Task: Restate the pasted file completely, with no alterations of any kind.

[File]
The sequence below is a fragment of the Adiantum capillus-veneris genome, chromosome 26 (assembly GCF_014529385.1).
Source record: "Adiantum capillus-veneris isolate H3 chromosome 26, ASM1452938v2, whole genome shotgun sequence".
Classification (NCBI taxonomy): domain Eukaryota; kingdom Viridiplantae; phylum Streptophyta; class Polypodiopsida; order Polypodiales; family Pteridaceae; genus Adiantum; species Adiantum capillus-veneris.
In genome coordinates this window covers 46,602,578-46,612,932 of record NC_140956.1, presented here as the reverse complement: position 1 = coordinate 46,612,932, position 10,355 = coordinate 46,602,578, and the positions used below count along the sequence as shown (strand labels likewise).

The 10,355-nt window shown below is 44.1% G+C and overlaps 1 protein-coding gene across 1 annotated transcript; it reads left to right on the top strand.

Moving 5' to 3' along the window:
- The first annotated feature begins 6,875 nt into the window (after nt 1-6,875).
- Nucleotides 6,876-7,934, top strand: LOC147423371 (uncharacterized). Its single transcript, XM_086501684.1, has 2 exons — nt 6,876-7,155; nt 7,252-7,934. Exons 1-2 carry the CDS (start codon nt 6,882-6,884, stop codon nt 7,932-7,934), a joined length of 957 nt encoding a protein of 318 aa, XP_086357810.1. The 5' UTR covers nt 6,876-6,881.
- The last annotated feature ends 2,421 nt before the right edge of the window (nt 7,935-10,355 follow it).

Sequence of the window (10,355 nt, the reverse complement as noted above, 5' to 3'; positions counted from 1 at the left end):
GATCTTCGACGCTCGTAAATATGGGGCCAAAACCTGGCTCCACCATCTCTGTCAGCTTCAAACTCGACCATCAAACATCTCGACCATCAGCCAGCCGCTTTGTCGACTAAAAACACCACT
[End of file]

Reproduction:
The sequence below is a fragment of the Adiantum capillus-veneris genome, chromosome 26 (assembly GCF_014529385.1).
Source record: "Adiantum capillus-veneris isolate H3 chromosome 26, ASM1452938v2, whole genome shotgun sequence".
Classification (NCBI taxonomy): domain Eukaryota; kingdom Viridiplantae; phylum Streptophyta; class Polypodiopsida; order Polypodiales; family Pteridaceae; genus Adiantum; species Adiantum capillus-veneris.
In genome coordinates this window covers 46,602,578-46,612,932 of record NC_140956.1, presented here as the reverse complement: position 1 = coordinate 46,612,932, position 10,355 = coordinate 46,602,578, and the positions used below count along the sequence as shown (strand labels likewise).

The 10,355-nt window shown below is 44.1% G+C and overlaps 1 protein-coding gene across 1 annotated transcript; it reads left to right on the top strand.

Moving 5' to 3' along the window:
- The first annotated feature begins 6,875 nt into the window (after nt 1-6,875).
- Nucleotides 6,876-7,934, top strand: LOC147423371 (uncharacterized). Its single transcript, XM_086501684.1, has 2 exons — nt 6,876-7,155; nt 7,252-7,934. Exons 1-2 carry the CDS (start codon nt 6,882-6,884, stop codon nt 7,932-7,934), a joined length of 957 nt encoding a protein of 318 aa, XP_086357810.1. The 5' UTR covers nt 6,876-6,881.
- The last annotated feature ends 2,421 nt before the right edge of the window (nt 7,935-10,355 follow it).

Sequence of the window (10,355 nt, the reverse complement as noted above, 5' to 3'; positions counted from 1 at the left end):
GATCTTCGACGCTCGTAAATATGGGGCCAAAACCTGGCTCCACCATCTCTGTCAGCTTCAAACTCGACCATCAAACATCTCGACCATCAGCCAGCCGCTTTGTCGACTAAAAACACCACT